Kindle just slayed RBI (for this month...)

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With all the subscription and auto-payment fiasco going around (Most of my reading subscriptions -- several scored at sexy prices -- died off just like that, with no consent from me, the user, thanks to our World Famous Central Bank) I now need to wait for this madness to be resolved before I can again re-subscribe to all that content, possibly at a higher price.

So, imagine my reaction when I got this message from Kindle!
1635121880031.jpeg

So totally blown away by the idea and the thought behind it - there is a hurdle, but we shouldn't lose our subscription base, however small it may be. Cos, am sure Amazon has many more Prime users in India than Kindle Unlimited users.

Wish all other international service/content providers do the same for their Indian subscribers. Till the time WFCB pulls up its socks.
 
With all the subscription and auto-payment fiasco going around (Most of my reading subscriptions -- several scored at sexy prices -- died off just like that, with no consent from me, the user, thanks to our World Famous Central Bank) I now need to wait for this madness to be resolved before I can again re-subscribe to all that content, possibly at a higher price.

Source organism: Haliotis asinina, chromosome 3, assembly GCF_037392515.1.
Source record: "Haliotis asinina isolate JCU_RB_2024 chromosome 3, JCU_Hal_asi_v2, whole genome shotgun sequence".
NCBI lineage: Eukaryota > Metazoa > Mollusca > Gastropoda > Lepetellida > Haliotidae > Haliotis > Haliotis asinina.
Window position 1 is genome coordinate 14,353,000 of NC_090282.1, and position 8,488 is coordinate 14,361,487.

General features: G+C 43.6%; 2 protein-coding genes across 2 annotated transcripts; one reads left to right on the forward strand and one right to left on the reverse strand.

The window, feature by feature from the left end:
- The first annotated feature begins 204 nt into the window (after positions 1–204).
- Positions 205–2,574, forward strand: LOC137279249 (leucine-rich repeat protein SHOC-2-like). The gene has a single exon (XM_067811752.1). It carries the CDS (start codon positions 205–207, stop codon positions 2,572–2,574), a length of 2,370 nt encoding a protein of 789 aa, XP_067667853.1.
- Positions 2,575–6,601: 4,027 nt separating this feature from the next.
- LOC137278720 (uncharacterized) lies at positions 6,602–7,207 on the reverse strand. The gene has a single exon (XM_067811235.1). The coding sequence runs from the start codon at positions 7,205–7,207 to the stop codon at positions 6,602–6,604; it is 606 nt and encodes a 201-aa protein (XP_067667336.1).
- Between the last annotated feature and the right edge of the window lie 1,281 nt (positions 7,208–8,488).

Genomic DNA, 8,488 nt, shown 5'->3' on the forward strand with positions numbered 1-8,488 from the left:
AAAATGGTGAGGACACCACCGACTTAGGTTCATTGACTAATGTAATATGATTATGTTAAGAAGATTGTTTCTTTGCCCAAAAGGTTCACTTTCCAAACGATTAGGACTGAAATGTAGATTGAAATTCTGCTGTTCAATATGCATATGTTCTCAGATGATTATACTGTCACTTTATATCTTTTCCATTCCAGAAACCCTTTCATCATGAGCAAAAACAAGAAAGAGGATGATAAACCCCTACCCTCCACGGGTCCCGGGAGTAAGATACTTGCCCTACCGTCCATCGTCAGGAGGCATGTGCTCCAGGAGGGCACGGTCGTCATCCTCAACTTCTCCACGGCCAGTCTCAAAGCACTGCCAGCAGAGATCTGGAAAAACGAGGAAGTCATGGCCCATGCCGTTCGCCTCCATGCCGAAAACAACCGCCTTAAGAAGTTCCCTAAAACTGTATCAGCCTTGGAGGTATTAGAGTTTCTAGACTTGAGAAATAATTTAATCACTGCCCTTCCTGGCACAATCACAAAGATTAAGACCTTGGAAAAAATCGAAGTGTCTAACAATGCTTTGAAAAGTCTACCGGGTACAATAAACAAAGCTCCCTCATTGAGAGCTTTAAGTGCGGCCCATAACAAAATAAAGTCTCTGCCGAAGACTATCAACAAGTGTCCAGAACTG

So, imagine my reaction when I got this message from Kindle!
View attachment 63384

So totally blown away by the idea and the thought behind it - there is a hurdle, but we shouldn't lose our subscription base, however small it may be. Cos, am sure Amazon has many more Prime users in India than Kindle Unlimited users.

Wish all other international service/content providers do the same for their Indian subscribers. Till the time WFCB pulls up its socks.
Edit: There are a couple of more monthly subscription services of mine who, though they have not sent an explicit mail like this, have kept the account going despite money not being deducted.
Thought I should add that too.